RON: It wasn't like anything I had ever experienced before, Larry. His eyes were hazel, with little golden flecks in them. I must have been pretty high at the time and I guess he was, too. But it wasn't the pot altogether, I'm sure of that. It wasn't physical so much as it was spiritual, something inside us or outside, out there, who knows what it is, really? drawing us together. And he was talking. Art. Music. Philosophy. Poetry. I can't recall what he said, exactly. It wasn't what he was saying. It was a kind of spiritual presence. I felt as if I had finally found someone who was like that other dark side of me, myself, and I was looking at myself as in a mirror. And discovering myself in ways I had never known before. I'm sure it isn't a unique experience. Others must have known it -- I remember vaguely having read about such a meeting once in was it Shelley? Or something in Gide?
(Gilda comes in with a cup of broth. I help to prop him while she spoon-feeds him, slowly and very gently. His face is badly cut up under the bandages. The doctor told me as he was leaving that he might be badly disfigured for life. After the broth he continues with his story. So far he has said nothing about the police beating, only about the young man he met at the Casbah that night and what happened before the raid.)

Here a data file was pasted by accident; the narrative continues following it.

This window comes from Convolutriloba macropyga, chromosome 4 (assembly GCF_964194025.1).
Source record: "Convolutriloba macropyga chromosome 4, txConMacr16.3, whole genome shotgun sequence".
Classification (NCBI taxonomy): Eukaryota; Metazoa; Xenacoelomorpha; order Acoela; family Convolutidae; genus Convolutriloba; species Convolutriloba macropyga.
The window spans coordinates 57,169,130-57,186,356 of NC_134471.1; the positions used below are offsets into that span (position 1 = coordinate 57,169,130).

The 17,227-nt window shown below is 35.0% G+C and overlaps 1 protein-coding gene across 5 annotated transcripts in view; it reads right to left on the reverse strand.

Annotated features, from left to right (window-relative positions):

RON: There was something in his voice that I remember. It seemed to be coming from somewhere far out. And I was enveloped in it, like a palpable thing. Like he was an extension of myself ... the mystical being ... the Other ... Narcissus' reflection in the pool come to life and assuming an existence of its own. And yet separate and different in some wonderful, mystical way ... Something I had always dreamed might happen to me....